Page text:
TikTok’s journey to the forefront of the social media world has been nothing short of breath-taking. TikTok allows users to create, share and view 15 second videos, sound-tracked by user-selected music clips. For the past 20 years, the social media sphere has been dominated by US based innovators. In September 2017, however, Chinese-owned TikTok burst onto the global stage. By 2020, seemingly out of nowhere, TikTok became the must-have app.
TikTok now boasts 850 million monthly active users, over 2 billion downloads and is now the fastest growing social media site in the world. Crucially, it has captured the imagination of Generation Z. 41% of TikTok users are between the age of 16 and 24. Whereas for Facebook, only 29% of its users are under the age of 24. Many advertisers are now turning to TikTok as ‘the’ platform for reaching young audiences, ahead of other more established social media sites.
But how did TikTok become a heavy weight of social media and is this sustainable? This article will explore how TikTok reached its current heights. We will look at whether TikTok has longevity in its model or if it could soon become another has-been social media giant confined to history.
Journey to the Top
TikTok was first launched in China in September 2016 by its parent company ByteDance. By September 2017, TikTok launched internationally and within months it became the No.1 downloaded app on app stores across the globe. In November 2019, it also purchased competitor Musical.ly for $1.1 billion, merging both user bases into one.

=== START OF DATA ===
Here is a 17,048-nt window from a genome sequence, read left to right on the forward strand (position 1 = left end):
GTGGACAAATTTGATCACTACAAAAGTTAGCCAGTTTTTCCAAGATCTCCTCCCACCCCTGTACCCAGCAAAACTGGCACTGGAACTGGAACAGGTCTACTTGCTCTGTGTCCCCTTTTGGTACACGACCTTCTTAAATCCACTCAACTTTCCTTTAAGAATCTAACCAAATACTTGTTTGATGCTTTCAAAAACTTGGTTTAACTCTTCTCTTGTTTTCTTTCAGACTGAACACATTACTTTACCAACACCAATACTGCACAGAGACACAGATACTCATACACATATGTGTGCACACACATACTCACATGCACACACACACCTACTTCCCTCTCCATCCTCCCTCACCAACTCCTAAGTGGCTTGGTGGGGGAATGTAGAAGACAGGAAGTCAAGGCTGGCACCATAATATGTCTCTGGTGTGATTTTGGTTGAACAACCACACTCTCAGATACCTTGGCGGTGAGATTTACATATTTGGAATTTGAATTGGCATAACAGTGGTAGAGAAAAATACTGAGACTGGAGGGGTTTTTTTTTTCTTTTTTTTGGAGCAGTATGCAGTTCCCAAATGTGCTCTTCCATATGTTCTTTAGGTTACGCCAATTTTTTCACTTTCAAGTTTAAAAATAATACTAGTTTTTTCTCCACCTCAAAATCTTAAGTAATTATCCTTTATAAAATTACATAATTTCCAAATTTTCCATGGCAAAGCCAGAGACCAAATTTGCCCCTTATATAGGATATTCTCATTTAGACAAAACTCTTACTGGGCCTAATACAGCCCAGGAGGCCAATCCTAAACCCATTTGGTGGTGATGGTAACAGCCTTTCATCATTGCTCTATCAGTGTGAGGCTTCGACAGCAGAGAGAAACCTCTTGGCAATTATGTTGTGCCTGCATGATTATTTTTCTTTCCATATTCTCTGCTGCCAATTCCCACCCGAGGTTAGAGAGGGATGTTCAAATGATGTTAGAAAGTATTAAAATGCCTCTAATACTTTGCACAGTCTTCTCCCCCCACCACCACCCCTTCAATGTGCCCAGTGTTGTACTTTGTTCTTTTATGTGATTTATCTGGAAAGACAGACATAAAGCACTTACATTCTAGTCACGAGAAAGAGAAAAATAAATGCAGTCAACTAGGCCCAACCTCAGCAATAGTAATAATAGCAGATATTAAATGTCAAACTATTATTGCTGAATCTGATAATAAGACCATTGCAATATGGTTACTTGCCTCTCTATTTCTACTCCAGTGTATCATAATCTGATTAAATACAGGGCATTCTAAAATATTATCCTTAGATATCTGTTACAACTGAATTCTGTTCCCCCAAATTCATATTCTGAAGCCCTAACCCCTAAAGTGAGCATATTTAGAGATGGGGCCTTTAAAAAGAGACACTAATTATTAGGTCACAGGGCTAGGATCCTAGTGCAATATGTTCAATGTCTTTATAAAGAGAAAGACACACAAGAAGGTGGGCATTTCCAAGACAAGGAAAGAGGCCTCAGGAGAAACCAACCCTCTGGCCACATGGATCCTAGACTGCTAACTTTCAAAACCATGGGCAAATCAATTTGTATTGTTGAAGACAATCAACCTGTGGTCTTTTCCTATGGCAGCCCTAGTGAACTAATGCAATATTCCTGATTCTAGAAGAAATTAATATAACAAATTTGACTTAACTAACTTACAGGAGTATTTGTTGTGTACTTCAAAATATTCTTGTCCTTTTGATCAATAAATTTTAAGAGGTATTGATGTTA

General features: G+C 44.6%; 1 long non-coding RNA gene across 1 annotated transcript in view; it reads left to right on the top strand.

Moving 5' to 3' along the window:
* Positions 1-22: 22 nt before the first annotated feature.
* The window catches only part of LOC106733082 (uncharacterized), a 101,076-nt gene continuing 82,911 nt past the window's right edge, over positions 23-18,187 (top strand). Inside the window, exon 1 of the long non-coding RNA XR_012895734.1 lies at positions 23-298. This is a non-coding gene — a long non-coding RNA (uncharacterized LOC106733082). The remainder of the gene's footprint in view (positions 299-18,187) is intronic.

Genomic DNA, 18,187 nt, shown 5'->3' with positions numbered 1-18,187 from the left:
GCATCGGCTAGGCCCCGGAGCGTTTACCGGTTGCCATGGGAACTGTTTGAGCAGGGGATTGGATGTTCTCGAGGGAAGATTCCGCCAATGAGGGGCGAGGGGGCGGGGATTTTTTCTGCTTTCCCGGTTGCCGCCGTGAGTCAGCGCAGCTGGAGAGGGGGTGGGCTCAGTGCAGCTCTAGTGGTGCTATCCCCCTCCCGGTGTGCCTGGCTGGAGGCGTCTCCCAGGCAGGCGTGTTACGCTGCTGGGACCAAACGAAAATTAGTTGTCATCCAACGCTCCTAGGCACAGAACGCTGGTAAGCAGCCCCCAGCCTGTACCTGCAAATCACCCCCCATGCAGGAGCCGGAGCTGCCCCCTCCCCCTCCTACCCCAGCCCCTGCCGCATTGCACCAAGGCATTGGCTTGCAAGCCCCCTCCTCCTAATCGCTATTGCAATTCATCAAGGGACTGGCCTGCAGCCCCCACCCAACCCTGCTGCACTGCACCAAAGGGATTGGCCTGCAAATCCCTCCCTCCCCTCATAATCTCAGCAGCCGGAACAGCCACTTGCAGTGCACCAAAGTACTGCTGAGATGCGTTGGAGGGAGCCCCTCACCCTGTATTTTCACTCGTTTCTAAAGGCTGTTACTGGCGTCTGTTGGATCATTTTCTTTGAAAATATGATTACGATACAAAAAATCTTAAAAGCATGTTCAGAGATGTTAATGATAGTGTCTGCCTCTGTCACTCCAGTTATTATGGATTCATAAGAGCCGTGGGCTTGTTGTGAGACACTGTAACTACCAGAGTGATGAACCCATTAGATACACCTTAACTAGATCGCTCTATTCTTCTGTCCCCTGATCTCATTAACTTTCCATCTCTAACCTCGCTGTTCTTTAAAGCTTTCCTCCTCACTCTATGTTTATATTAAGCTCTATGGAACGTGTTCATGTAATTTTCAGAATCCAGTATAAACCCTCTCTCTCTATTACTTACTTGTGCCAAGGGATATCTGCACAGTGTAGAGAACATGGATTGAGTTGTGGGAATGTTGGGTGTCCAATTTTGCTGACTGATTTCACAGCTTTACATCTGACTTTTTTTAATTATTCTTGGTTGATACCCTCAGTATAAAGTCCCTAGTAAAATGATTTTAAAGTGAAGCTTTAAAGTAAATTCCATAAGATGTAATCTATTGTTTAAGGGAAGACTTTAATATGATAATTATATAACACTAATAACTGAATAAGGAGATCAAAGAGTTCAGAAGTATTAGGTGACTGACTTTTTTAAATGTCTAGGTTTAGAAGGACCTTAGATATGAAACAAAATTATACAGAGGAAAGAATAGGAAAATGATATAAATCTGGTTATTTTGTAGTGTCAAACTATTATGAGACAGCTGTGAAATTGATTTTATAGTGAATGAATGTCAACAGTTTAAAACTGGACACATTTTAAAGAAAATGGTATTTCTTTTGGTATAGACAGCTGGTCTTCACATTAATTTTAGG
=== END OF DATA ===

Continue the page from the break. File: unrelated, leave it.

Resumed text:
Although TikTok’s concept is not new, but this hasn’t stopped it gaining some of the most active users of any social media app. 90% of TikTok users access the app each day. 55% of users create their own content, an exceptionally high figure for an app of this nature. But how did it achieve all of this? There are many reasons for TikTok’s success. Two of the most crucial reasons will be addressed here; its model and its algorithms.
Reasons for success
Most evidently, TikTok’s success can be attributed to its design. Its interface is excellent for browsing and uploading videos. With no tutorial or landing page, users jump straight into content and explore all TikTok has to offer. Users can record and upload content much faster than on other apps. It also followed the successful model of only allowing short videos, keeping those with shorter attention spans hooked. TikTok users can only upload 15 second videos. Social media app Vine also enjoyed similar success with its 6 second videos before shutting down in 2016, showing the model is tried and tested. TikTok put a new spin on the concept, with a new interface. This model has allowed TikTok to be at the forefront of new viral trends and challenges, all increasing user engagement.